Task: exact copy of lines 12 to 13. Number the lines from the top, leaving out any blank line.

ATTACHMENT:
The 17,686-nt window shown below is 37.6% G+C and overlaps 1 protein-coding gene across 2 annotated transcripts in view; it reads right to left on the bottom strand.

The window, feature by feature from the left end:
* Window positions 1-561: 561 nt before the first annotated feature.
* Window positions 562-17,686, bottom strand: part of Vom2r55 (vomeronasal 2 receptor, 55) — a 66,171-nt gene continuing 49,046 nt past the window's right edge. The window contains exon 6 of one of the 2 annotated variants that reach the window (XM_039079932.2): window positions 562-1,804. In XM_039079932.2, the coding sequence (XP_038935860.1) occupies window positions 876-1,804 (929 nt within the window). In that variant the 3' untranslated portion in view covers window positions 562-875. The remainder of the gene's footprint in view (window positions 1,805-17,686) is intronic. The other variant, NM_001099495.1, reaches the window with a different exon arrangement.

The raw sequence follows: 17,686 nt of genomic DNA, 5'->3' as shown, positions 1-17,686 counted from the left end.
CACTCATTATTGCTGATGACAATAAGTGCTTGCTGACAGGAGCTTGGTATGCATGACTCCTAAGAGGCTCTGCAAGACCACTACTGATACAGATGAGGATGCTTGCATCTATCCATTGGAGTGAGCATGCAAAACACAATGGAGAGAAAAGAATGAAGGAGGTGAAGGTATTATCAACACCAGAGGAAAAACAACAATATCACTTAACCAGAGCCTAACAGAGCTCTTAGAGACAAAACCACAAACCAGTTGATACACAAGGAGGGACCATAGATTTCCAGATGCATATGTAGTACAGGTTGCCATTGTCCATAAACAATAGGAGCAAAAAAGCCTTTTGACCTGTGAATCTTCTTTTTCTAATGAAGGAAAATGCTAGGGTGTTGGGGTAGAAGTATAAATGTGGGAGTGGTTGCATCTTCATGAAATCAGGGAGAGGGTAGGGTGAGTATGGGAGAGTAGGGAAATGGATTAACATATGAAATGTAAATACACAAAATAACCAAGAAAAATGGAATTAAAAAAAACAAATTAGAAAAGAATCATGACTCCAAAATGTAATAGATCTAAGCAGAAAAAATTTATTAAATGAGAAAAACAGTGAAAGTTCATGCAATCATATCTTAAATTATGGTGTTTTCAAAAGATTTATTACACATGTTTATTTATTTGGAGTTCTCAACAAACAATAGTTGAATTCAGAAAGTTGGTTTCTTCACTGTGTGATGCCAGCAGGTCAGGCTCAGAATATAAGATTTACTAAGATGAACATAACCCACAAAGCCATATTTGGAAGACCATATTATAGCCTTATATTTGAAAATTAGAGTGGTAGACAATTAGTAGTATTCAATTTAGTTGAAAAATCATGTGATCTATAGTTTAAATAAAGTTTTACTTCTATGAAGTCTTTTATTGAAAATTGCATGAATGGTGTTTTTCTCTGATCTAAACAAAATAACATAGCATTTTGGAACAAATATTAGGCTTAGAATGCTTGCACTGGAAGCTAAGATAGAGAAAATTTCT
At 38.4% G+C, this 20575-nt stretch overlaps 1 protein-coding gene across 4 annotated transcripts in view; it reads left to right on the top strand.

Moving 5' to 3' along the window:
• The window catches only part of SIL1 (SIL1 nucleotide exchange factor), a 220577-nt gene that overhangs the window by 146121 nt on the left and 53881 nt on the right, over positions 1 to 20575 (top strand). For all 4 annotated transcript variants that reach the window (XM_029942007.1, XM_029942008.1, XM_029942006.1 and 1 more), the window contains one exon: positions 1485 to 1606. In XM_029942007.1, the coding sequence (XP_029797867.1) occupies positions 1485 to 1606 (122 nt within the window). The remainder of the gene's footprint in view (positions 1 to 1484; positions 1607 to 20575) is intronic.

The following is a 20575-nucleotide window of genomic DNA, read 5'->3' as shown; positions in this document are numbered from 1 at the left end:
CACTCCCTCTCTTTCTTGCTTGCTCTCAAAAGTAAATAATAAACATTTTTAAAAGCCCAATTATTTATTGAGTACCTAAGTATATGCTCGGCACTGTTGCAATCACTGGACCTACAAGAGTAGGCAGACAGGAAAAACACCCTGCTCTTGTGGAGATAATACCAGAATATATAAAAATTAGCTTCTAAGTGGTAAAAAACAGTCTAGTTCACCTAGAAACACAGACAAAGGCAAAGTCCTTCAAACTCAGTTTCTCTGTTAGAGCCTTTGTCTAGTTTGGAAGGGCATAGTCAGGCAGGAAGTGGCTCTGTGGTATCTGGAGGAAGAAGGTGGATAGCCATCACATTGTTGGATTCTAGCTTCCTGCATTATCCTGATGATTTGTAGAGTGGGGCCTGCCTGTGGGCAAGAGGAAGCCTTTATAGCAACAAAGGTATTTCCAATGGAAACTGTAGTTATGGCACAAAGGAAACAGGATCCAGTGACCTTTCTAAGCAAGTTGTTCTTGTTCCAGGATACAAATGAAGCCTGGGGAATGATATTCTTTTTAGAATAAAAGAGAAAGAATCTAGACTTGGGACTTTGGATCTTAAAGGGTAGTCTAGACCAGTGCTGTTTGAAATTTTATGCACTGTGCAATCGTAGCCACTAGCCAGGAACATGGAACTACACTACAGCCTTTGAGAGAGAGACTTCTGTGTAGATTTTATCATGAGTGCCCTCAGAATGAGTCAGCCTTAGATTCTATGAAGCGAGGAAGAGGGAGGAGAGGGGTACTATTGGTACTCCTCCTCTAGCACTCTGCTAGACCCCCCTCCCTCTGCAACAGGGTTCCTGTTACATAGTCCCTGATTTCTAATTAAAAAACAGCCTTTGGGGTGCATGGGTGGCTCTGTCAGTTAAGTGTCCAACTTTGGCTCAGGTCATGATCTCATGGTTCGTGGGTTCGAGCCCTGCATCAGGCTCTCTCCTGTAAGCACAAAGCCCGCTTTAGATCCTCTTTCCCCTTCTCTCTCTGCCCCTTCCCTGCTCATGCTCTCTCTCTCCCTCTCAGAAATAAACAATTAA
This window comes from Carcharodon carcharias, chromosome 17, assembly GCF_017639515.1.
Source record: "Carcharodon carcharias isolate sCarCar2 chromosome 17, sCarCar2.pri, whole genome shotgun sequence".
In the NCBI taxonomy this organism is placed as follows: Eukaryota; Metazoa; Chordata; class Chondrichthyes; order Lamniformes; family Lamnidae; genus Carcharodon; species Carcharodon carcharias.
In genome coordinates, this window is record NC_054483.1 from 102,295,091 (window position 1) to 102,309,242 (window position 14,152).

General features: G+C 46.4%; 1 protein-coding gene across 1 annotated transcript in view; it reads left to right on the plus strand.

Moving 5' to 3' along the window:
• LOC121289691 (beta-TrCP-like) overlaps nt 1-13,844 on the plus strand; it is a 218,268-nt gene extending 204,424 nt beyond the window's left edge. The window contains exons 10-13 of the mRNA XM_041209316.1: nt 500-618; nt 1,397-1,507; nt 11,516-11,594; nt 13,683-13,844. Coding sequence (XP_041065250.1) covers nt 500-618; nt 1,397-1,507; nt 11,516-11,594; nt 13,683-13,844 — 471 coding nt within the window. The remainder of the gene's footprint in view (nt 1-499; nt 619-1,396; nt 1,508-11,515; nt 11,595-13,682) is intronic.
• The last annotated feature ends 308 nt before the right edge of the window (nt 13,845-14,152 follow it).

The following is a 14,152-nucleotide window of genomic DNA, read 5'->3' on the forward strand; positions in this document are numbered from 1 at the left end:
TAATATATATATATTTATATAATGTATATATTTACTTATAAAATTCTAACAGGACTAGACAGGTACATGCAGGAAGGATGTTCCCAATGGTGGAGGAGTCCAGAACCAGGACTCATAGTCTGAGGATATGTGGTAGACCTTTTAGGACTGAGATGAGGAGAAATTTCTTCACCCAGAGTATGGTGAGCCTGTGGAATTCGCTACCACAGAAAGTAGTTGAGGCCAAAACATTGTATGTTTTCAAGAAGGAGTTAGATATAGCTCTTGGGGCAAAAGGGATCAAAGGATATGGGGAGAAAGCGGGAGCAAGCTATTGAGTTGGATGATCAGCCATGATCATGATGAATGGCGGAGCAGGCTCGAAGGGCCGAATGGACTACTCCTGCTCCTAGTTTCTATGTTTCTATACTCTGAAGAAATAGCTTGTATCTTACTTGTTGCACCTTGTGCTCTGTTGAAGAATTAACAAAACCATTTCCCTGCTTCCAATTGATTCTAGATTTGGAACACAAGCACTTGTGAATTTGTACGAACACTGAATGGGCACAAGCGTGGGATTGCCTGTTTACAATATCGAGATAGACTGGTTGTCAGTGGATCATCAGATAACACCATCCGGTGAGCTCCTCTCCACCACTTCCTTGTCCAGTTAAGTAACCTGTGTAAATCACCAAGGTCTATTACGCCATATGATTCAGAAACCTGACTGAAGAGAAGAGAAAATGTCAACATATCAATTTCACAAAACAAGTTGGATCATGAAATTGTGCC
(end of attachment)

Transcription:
This window comes from Carcharodon carcharias, chromosome 17, assembly GCF_017639515.1.
Source record: "Carcharodon carcharias isolate sCarCar2 chromosome 17, sCarCar2.pri, whole genome shotgun sequence".